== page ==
Blurry Photos

Notice the focus is not crisp as the child is running. 

Camera Shake

Similar to your subject being in motion, is also the chance that your camera could move when taking a picture and resulting in a blurry photo. One of the best scenarios to understand this, is shooting in late evening light, using slower shutter speeds. Even depressing the shutter release button could cause unintended blur in your photo.

One way to handle this, just as in the previous case, is to use a higher ISO setting so that you can raise your shutter speed. It is also recommended that if you are not using a tripod, to brace the camera as close to your body as possible while composing the sot through the viewfinder. This will prevent a lot of motion that comes from naturally holding the camera out in front of you.

Keep your elbows in towards you (I like to call this T-Rex arms) and hold the camera steadily while you peer through the viewfinder at your subject.

You may also want to utilize your surroundings and lean firmly against a firmly set structure, like a lamp post, side of a building or anything else that you could use to prevent your camera from moving while you are taking your photos.

Blurry Photos

Depth Of Field

One other reason to be aware of, is your aperture setting. If we are intending to shoot ‘wide open’, or at the apertures lowest number (let’s say a 50mm lens f/1.8) we could risk the depth of field being too shallow, causing part of our subject to be out of focus unintentionally. To learn more about the role of aperture in your photography, read this article here.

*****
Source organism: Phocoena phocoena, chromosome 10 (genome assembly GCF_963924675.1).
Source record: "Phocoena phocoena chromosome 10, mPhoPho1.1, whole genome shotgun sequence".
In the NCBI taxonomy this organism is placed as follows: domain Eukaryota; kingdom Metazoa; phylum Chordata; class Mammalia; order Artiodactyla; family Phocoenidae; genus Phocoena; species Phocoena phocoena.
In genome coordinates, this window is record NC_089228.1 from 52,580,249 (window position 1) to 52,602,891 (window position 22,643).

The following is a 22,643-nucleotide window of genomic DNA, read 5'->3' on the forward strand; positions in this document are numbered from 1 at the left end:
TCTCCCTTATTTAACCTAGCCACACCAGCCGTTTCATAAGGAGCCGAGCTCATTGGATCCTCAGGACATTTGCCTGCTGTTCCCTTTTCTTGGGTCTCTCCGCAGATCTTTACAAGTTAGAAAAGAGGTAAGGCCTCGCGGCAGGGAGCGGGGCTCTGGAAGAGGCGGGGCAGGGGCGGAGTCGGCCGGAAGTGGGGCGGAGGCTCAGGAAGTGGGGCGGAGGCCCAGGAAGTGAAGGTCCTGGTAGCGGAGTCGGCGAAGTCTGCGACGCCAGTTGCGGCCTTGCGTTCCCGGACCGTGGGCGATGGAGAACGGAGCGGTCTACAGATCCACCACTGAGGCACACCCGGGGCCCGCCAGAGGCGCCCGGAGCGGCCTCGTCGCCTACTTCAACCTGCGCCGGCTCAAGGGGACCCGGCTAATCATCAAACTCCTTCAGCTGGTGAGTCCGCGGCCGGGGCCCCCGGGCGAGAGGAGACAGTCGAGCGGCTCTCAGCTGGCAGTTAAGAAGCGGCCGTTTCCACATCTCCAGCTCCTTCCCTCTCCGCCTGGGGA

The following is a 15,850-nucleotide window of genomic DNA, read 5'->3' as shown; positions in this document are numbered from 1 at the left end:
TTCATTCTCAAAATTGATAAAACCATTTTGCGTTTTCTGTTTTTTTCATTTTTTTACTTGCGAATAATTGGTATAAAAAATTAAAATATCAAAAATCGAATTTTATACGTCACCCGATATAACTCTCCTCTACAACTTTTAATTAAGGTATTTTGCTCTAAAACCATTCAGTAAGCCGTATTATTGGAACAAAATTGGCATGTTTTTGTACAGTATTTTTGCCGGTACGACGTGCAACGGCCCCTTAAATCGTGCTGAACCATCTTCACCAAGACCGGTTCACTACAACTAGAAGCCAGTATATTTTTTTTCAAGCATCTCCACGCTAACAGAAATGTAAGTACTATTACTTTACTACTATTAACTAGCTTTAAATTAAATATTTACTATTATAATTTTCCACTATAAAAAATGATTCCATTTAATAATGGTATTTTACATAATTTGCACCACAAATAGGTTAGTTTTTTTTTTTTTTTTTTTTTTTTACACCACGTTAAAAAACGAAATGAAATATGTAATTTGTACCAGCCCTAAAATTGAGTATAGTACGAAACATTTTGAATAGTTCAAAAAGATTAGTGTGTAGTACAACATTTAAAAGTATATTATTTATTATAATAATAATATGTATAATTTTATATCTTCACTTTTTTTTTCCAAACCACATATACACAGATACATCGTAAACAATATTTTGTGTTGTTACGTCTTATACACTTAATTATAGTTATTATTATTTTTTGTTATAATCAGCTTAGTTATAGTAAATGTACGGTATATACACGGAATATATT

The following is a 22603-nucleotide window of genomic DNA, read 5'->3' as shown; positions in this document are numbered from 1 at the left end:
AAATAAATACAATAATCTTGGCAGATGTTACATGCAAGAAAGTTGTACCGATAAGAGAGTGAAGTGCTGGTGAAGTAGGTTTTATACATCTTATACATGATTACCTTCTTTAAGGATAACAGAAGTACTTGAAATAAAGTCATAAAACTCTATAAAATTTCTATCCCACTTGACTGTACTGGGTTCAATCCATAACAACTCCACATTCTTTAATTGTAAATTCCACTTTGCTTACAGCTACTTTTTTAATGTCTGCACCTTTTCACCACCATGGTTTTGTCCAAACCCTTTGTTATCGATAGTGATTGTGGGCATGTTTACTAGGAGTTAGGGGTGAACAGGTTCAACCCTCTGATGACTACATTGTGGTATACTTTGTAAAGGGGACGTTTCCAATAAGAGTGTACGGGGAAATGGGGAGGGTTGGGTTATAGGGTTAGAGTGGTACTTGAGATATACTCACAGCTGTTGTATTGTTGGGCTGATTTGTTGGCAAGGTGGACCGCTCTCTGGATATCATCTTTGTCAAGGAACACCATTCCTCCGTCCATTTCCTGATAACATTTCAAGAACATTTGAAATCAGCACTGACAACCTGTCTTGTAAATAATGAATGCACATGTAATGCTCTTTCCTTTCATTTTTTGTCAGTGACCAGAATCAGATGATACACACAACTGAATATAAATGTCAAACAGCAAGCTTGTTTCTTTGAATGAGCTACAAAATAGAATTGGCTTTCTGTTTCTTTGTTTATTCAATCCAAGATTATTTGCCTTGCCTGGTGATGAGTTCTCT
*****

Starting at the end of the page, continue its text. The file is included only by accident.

Of course, your depth of field is essential to make your photos stand out from the pack, so this is not to say that you should NOT shoot wide open. In fact, this is crucial to master especially if you are looking to shoot wedding photography, portraits, and newborn photos.

However, our photos can fall short of what we are looking for if we are not careful with out aperture settings.

To give you some context, let’s say that you are wanting to take a landscape photo of a mountain range, and are wanting all those nice little details to stand out including the sky. In this instance, you would want to use a higher aperture, or f-stop number, like f/11 to f/16 to get the whole photo in focus.

But let’s say that you are doing some portraits for a family during the fall, and while you want to get the color from all the warm tones around, you’d like to get that nice smooth bokeh background behind the family. In this case, you would want to shoot with a lower aperture number that would still get everyone in focus, but blur out the background for the desired portrait effect. Speaking of taking family photos, you need to read this article here if you are serious about taking your photo skills to the next level.

Here’s a quick video from Cole on how to fix blurry photos!

Subscribe to my YouTube Channel

Conclusion

And there you have it, thefour main reasons that photos become blurry, and guidance on how to correct them. The great news, is that you are now one step closer to mastering your photography!

Stay Classy Classmates!

Jay